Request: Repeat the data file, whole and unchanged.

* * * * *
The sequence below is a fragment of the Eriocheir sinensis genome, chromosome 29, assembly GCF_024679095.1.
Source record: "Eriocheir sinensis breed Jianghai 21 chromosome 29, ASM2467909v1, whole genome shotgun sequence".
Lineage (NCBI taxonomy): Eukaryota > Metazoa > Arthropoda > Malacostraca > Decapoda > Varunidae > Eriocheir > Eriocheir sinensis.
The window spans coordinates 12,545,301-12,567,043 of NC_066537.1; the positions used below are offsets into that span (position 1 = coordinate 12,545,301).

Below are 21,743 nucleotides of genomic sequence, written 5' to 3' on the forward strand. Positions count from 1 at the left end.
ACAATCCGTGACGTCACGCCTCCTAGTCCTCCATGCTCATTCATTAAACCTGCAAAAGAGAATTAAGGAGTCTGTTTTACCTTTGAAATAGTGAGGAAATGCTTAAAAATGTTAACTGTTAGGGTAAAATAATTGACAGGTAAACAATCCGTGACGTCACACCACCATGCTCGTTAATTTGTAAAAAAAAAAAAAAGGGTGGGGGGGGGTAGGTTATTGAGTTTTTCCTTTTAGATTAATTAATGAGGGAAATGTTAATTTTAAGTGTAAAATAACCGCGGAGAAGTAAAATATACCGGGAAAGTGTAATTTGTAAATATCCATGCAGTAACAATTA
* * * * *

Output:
The sequence below is a fragment of the Eriocheir sinensis genome, chromosome 29, assembly GCF_024679095.1.
Source record: "Eriocheir sinensis breed Jianghai 21 chromosome 29, ASM2467909v1, whole genome shotgun sequence".
Lineage (NCBI taxonomy): Eukaryota > Metazoa > Arthropoda > Malacostraca > Decapoda > Varunidae > Eriocheir > Eriocheir sinensis.
The window spans coordinates 12,545,301-12,567,043 of NC_066537.1; the positions used below are offsets into that span (position 1 = coordinate 12,545,301).

Below are 21,743 nucleotides of genomic sequence, written 5' to 3' on the forward strand. Positions count from 1 at the left end.
ACAATCCGTGACGTCACGCCTCCTAGTCCTCCATGCTCATTCATTAAACCTGCAAAAGAGAATTAAGGAGTCTGTTTTACCTTTGAAATAGTGAGGAAATGCTTAAAAATGTTAACTGTTAGGGTAAAATAATTGACAGGTAAACAATCCGTGACGTCACACCACCATGCTCGTTAATTTGTAAAAAAAAAAAAAAGGGTGGGGGGGGGTAGGTTATTGAGTTTTTCCTTTTAGATTAATTAATGAGGGAAATGTTAATTTTAAGTGTAAAATAACCGCGGAGAAGTAAAATATACCGGGAAAGTGTAATTTGTAAATATCCATGCAGTAACAATTA